University of Wyoming Researchers carried out research on how Lake Ontario generates storms at the southern and eastern shores on December 2013 to January 2014, to explore the specific downwind of the lake and help forecasters to determine the effect of lake-generated snows.
Lake Ontario, one of the greatest lakes in the eastern part of United States, doesn’t usually freeze up during the winter, but still affects snow storms in a variety of ways. The temperature of the lake is quite a bit warmer than the air temperature, but when the cold air moves over the lake, the cold air warms up and raises through the atmosphere helping clouds to create a snow fall.
“We have known for a long time that lakes affect snows, but never did understood well,” Brat Geerts, UW Professor of Department of Atmospheric Science, said.
Greets, proposed this study to National Science Foundation (NSF), who funded the researchers with UW’s Research Aircraft King Air, radar and other instruments to characterize the snow fall and wind circulation.
“Some undergraduate students got some support for the analysis of the data through Research Experience for Undergraduate (REU),” Geerts said.
The project was a collaboration between UW and several other universities in the eastern U.S and especially in upstate New York, such as State University of New York, Hobert and William College, University of Illinois, University of Albany and more.
“They were all participating, and a broad number of students were there in the field,” Geerts said. “Undergraduate students were really fascinated by lake affect snow.”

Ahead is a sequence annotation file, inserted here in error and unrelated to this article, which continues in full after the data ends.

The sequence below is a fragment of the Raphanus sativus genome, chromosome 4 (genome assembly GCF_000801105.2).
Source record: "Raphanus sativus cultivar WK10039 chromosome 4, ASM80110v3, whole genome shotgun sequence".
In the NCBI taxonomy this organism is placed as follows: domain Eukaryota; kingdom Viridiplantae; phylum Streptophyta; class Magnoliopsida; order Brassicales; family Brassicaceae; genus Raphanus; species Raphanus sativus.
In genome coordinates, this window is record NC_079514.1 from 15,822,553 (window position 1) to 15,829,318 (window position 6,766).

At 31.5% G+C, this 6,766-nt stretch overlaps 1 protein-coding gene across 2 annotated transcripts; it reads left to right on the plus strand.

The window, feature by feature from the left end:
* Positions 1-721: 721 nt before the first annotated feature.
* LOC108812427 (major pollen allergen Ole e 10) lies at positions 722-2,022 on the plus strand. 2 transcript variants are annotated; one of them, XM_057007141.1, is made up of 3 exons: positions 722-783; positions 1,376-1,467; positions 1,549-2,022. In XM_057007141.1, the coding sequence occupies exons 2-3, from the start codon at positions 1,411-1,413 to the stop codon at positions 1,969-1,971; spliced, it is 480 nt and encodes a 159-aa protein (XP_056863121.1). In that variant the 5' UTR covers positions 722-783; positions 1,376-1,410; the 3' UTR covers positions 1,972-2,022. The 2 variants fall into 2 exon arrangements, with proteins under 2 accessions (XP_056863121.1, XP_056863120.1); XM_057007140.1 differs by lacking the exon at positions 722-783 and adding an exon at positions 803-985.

The longest snow storm reported was three days long at the beginning of January 2014.
“Sometimes this storm is persistent, sometimes they last for hours, for days,” Geerts said.
Along with Geerts, the research team included Ahmed Bandani, a former King Air Pilot; Philip Bergmaier, Ph. D Student at UW; Larry Ooalman, King Air Project scientist.
The researchers spent six weeks’ time in 2013-2014 collecting all the data.
“I am mainly focused on the data that we collected with our air plane and the radars that we had on the plane,” Bergmaier said. “Trying to get an idea for how they form and how they evolve over time.”
Emily Bruke, an undergraduate student at UW says, “Well, this research helps the weather forecasters a lot. I am interested in this atmospheric science and I can get how important the research was.”
Even though the research was conducted in 2014, it was published in July 2017 in the Monthly Weather Review, American Meteorological Society Journal.
“Because the research paper came out in the summer, we decided to wait for the winter for the press release since the first storm is expected in next few days in that area,” Geerts said.
Bergmaier is also a lead author of the published research article titled, “Lake-Effect Snowstorm: Dynamics of the Secondary Circulation.” He is still studying the same data and trying to figure out how snow storms will form and evolve over time.